In 1994 or 5, David Wheatley and I were invited to the offices of the Inland Revenue on South Great George’s Street in Dublin. Fortunately, the occasion was purely social. We had arranged with the Irish poet and critic, Dennis O’Driscoll, to meet for lunch and he suggested we pick him up at his office.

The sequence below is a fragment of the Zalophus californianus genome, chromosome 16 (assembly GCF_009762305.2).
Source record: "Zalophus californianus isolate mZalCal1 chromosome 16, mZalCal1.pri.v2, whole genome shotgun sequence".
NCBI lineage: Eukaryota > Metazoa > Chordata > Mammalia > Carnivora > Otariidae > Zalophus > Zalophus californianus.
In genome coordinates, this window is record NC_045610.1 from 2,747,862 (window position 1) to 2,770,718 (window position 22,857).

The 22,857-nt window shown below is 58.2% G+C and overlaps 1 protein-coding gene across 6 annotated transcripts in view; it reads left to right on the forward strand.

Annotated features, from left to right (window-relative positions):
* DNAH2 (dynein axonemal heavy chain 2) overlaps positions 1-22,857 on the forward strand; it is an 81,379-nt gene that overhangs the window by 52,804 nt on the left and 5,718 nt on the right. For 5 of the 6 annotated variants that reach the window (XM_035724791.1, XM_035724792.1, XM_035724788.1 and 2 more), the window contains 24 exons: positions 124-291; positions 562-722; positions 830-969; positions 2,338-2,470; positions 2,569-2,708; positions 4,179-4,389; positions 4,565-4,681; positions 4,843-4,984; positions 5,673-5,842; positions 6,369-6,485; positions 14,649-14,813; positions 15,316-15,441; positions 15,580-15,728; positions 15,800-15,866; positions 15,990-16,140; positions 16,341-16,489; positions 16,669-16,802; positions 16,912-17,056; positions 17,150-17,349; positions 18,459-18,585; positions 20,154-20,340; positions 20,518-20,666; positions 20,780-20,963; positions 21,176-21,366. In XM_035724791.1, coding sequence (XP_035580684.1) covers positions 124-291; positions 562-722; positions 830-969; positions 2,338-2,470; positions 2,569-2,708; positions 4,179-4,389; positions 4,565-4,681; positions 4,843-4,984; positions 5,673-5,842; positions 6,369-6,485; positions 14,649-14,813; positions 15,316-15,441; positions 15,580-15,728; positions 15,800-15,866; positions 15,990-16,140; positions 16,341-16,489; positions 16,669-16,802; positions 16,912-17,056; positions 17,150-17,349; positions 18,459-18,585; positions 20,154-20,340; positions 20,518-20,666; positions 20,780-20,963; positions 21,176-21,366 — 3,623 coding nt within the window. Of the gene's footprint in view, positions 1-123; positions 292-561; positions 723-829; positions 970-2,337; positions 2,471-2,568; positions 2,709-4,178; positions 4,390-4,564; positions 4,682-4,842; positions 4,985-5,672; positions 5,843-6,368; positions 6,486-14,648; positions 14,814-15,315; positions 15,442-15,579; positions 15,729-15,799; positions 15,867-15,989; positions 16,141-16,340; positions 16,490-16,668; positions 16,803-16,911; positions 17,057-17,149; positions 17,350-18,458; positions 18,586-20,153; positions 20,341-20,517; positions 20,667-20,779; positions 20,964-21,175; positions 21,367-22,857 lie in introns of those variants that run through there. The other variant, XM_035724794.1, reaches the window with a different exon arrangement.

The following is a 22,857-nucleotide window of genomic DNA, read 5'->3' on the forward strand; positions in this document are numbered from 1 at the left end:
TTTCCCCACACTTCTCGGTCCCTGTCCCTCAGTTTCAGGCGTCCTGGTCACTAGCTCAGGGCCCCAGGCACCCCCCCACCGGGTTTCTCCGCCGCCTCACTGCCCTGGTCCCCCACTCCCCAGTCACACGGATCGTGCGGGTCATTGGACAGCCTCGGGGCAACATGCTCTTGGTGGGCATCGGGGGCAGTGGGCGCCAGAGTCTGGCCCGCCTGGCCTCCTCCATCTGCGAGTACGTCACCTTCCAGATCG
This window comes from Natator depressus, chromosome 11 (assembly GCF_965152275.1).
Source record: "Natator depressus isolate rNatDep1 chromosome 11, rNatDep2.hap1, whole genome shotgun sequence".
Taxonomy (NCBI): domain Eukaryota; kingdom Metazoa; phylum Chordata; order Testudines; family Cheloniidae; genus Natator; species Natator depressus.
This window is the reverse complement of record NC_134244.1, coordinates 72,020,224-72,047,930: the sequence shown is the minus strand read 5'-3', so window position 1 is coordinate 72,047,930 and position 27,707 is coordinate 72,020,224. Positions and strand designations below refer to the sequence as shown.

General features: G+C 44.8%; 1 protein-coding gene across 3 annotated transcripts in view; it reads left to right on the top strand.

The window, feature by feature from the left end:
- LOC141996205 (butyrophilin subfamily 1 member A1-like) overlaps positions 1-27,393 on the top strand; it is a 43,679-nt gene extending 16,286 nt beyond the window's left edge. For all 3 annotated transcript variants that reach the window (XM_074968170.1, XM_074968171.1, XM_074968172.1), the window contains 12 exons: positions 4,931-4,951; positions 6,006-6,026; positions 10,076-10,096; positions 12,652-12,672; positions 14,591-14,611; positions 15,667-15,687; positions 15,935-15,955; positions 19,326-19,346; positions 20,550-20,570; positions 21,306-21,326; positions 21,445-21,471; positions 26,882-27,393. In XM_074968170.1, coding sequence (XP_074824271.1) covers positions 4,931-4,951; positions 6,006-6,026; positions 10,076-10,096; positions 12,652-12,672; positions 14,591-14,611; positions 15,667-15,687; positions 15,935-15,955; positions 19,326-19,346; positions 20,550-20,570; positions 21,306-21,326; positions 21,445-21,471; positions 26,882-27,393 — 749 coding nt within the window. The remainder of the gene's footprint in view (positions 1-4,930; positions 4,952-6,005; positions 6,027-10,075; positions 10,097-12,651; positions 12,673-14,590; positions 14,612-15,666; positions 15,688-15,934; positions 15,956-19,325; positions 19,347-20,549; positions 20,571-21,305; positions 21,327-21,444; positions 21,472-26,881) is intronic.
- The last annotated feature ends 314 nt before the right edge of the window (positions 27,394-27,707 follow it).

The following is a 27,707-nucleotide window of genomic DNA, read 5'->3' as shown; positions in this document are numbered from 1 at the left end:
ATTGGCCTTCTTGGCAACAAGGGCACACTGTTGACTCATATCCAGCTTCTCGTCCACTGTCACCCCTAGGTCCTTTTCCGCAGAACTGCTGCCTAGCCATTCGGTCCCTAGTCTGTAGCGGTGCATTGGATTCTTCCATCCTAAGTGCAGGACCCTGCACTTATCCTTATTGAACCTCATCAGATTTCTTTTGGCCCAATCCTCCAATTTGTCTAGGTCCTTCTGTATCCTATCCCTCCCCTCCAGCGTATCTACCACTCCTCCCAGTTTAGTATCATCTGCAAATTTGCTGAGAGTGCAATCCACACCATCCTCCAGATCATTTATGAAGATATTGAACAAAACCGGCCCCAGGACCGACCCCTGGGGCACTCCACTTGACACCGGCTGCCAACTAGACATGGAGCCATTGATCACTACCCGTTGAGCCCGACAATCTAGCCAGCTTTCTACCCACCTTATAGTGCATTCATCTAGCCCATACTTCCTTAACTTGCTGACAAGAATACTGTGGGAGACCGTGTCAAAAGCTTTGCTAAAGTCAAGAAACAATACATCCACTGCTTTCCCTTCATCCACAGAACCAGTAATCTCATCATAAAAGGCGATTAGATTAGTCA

The office building stretched about two hundred metres flush alongside the busy street. For each of the five or six floors there was a band of grooved concrete and a row of aluminium windows – 1970s regulation non-descript. We announced ourselves and waited in the small foyer for Dennis to descend from the off-limits offices above us. Secretaries, government officers, and other employees were streaming out of the lift on their way to lunch. My friend and myself had published a poem each in the Irish Times, and first collections were in the offing. Dennis had contacted us, puzzled that we hadn’t appeared on his radar earlier.